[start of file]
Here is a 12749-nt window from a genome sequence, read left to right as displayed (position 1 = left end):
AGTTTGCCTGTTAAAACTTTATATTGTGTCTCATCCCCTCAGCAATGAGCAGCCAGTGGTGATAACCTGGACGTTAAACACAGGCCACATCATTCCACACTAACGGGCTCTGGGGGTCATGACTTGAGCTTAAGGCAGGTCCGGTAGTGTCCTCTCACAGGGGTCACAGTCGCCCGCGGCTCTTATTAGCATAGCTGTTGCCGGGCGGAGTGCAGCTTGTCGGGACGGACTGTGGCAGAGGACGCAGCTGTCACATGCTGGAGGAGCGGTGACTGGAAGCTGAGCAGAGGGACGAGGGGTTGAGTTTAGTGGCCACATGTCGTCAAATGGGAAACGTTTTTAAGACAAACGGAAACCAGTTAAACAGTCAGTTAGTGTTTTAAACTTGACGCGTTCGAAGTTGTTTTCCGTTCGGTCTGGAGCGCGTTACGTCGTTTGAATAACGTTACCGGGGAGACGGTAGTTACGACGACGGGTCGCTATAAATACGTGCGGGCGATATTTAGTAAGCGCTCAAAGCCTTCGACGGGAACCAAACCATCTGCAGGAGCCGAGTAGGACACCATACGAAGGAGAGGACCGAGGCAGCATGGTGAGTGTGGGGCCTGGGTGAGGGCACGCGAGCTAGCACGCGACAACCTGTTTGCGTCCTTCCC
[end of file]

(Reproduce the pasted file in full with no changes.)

Here is a 12749-nt window from a genome sequence, read left to right as displayed (position 1 = left end):
AGTTTGCCTGTTAAAACTTTATATTGTGTCTCATCCCCTCAGCAATGAGCAGCCAGTGGTGATAACCTGGACGTTAAACACAGGCCACATCATTCCACACTAACGGGCTCTGGGGGTCATGACTTGAGCTTAAGGCAGGTCCGGTAGTGTCCTCTCACAGGGGTCACAGTCGCCCGCGGCTCTTATTAGCATAGCTGTTGCCGGGCGGAGTGCAGCTTGTCGGGACGGACTGTGGCAGAGGACGCAGCTGTCACATGCTGGAGGAGCGGTGACTGGAAGCTGAGCAGAGGGACGAGGGGTTGAGTTTAGTGGCCACATGTCGTCAAATGGGAAACGTTTTTAAGACAAACGGAAACCAGTTAAACAGTCAGTTAGTGTTTTAAACTTGACGCGTTCGAAGTTGTTTTCCGTTCGGTCTGGAGCGCGTTACGTCGTTTGAATAACGTTACCGGGGAGACGGTAGTTACGACGACGGGTCGCTATAAATACGTGCGGGCGATATTTAGTAAGCGCTCAAAGCCTTCGACGGGAACCAAACCATCTGCAGGAGCCGAGTAGGACACCATACGAAGGAGAGGACCGAGGCAGCATGGTGAGTGTGGGGCCTGGGTGAGGGCACGCGAGCTAGCACGCGACAACCTGTTTGCGTCCTTCCC